Loewe Fall/Winter 2023 scaled back some of its previous ideas but still found plenty of room to plan within a more minimalist framework.
Following from the men’s Fall/Winter 2023 collection, which Loewe called a “reductionist act”, Creative Director Jonathan Anderson scaled things back this season but still found plenty of room to design within a more minimalist framework. Reminiscent both of the ‘Show on a Shirt’ he did for menswear during the height of the pandemic and Martin Margiela’s iconic Spring/Summer 1996 collection, Anderson cast the “ghost” of clothing onto silk dresses and knit cardigans, impressing upon them the blurred outline of trenches, housedresses, and floral frocks. Very meta.
One need look no further than his artist collaboration with Lara Faveretto to see where Anderson’s thinking was at for the collection. Inside a blank white space, Faveretto constructed cubes of confetti, held together by a laborious compression technique rather than with glue. “Exploring a space between monument and ruin, Favaretto often uses materials that are volatile or fragile to create works that embrace the inevitability of collapse,” the show notes read. The inevitability of collapse is an intriguing idea.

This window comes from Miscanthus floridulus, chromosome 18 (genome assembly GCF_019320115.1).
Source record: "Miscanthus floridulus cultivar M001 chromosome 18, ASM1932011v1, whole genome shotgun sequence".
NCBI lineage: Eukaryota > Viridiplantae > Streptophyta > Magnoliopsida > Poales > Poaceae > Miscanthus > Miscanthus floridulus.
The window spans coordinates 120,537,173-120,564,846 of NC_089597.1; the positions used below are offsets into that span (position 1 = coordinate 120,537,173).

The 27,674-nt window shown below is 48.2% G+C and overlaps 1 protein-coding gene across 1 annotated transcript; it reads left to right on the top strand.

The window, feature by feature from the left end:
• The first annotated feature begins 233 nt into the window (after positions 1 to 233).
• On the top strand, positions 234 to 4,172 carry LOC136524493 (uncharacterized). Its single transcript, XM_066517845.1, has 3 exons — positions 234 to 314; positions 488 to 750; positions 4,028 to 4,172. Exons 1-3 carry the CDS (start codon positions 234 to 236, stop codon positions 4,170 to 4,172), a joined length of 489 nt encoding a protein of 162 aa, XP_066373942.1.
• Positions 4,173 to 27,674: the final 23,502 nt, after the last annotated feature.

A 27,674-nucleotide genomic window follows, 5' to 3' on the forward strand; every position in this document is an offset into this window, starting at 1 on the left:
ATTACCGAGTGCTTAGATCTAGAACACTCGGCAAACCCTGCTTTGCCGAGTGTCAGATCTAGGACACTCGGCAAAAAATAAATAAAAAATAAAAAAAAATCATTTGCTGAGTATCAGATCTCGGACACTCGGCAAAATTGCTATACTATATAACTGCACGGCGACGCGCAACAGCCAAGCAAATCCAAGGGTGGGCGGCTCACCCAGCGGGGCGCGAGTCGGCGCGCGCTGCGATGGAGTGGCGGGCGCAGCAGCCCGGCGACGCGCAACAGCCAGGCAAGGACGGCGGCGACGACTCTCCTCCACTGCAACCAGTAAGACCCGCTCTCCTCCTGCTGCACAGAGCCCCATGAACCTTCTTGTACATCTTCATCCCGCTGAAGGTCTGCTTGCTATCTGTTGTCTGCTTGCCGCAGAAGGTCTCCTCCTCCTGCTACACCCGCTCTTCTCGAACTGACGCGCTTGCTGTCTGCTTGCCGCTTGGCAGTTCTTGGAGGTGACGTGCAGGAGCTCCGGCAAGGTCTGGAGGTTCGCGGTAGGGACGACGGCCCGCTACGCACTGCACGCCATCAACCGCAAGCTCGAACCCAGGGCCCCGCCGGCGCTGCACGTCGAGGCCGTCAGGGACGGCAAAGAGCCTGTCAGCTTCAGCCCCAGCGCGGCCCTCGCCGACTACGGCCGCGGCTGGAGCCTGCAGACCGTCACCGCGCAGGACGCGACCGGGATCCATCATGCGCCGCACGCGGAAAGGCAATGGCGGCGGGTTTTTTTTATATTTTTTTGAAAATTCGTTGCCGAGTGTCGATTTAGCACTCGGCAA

As the show wore on and then finished, as the thronging crowd brushed past, confetti petals fell and trailed along the floor; the demise of the construction was built into its design. So too did the clothes and accessories center on a feeling of collapse. Boots puddled around the ankles, gowns were draped and held like towels around the shoulders, and the newly introduced ‘Squeeze’ bag was made to be squished and mashed. Anderson investigated the impact we can’t help but have on our environment. Although intellectual in origin, the idea was beautiful and surprisingly commercial in execution. That is what he does better than just about anyone. He presents new ideas and innovations that sizzle around social media because of the way they look, and in person, they are still so easy to wear and express such personality. Banality can be found anywhere in fashion these days, but not at Loewe.